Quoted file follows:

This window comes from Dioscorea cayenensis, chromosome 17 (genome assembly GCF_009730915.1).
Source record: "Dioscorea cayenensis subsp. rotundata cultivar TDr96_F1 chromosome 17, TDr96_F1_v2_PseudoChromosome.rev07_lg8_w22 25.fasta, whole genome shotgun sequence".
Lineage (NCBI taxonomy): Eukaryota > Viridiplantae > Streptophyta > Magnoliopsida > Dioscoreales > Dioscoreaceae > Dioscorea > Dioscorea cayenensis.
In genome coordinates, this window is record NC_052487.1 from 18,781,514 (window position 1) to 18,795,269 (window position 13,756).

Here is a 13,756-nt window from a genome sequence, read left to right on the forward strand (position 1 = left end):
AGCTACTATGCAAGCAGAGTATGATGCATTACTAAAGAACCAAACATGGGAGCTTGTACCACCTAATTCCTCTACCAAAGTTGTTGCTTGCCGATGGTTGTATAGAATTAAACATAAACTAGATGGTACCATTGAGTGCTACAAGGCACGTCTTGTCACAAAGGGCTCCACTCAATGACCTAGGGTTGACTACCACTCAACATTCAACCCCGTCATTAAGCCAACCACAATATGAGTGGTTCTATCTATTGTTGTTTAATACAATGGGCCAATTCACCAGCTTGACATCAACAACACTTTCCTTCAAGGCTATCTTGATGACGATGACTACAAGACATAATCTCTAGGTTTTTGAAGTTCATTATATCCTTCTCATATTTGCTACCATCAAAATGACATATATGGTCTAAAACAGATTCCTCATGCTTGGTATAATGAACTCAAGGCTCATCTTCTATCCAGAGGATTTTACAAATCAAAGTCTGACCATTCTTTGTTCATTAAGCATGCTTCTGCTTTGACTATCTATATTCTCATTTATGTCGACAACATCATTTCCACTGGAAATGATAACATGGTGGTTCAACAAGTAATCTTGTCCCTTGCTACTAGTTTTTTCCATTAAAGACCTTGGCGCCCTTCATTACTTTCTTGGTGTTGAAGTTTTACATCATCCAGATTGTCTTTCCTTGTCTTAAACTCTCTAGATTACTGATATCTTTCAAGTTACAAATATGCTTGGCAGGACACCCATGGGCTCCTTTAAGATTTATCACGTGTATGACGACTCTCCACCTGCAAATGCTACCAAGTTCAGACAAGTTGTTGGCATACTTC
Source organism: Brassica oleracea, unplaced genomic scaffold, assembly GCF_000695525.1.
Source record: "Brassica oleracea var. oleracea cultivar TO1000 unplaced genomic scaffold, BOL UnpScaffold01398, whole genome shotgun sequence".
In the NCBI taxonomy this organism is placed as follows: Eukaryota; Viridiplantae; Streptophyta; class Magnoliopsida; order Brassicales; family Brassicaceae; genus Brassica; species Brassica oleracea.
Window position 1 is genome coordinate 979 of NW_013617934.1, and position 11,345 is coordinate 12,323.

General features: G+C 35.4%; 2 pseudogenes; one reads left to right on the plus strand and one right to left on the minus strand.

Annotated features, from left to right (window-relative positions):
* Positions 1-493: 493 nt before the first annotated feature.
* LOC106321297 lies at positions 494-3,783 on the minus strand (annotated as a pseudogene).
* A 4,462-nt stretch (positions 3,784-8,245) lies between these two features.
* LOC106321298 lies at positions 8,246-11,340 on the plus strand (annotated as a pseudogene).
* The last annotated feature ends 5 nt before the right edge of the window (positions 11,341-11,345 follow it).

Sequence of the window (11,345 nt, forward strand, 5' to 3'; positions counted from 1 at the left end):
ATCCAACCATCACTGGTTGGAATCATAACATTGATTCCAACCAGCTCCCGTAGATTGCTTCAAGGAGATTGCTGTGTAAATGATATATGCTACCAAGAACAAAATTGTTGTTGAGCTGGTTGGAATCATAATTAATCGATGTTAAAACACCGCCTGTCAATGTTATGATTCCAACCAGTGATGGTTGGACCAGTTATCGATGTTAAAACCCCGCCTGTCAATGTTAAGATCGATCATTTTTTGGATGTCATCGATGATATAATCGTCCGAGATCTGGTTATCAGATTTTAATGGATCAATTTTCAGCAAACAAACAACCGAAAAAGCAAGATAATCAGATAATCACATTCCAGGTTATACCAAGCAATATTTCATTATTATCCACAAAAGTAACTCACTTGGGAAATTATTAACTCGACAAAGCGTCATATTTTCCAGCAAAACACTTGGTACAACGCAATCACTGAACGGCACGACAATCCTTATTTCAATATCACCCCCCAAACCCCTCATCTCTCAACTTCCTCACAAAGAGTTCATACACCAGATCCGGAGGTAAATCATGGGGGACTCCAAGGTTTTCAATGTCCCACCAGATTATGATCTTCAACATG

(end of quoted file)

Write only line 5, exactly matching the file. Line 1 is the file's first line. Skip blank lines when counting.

Here is a 13,756-nt window from a genome sequence, read left to right on the forward strand (position 1 = left end):